That largely explains I read it in books. I’ve read a shit-tonne of spiritual and religious crap over time. It’s interesting background information you’ll find in books, but most of it is utter tripe. And yet… I get suckered into reading new books all the time. If you ask me, most of what you need to know you can ferret out in the Tao Te Ching or the Chuang Tzu. The rest is window dressing. And you can find (mediocre) translations of the Tao Te Ching in almost any language for free, or pay a bit more for decent translations, or pay way more for horseshit translations which are mere reinterpretations of the mediocre translations and have zero translation done on the original texts. If you dig into either of those texts, really understand the messages, you’ll really have no need of the esoteric ramblings of most other authors.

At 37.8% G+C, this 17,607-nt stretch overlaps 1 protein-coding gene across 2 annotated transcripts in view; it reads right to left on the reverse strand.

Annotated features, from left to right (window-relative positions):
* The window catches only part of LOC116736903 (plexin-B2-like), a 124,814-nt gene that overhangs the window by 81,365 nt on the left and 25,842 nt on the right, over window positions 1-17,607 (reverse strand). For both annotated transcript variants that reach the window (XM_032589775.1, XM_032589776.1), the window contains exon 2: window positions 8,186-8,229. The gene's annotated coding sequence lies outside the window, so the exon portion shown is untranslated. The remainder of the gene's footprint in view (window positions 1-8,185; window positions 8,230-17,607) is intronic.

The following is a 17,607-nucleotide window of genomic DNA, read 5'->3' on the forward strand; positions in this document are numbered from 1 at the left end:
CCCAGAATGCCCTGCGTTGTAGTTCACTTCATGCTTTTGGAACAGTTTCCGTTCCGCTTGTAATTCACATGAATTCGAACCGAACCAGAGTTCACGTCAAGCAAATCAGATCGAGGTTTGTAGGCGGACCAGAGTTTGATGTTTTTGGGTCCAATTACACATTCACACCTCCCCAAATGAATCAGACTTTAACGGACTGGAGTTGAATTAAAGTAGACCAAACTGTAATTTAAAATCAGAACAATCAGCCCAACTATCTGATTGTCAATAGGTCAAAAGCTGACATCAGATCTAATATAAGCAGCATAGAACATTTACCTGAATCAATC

There are other books, but I’m trying to limit the length of this post and they really cover the guts and bowels of almost any tradition out there. Ask me, if you are looking for something else.
But one of the things that has always grated on my nerves and given me the urge to punch people is the idea that spirituality is a commodity to be bought and sold.
Simply: it cannot be bought and sold.
Which actually brings me around to the second post I made last night.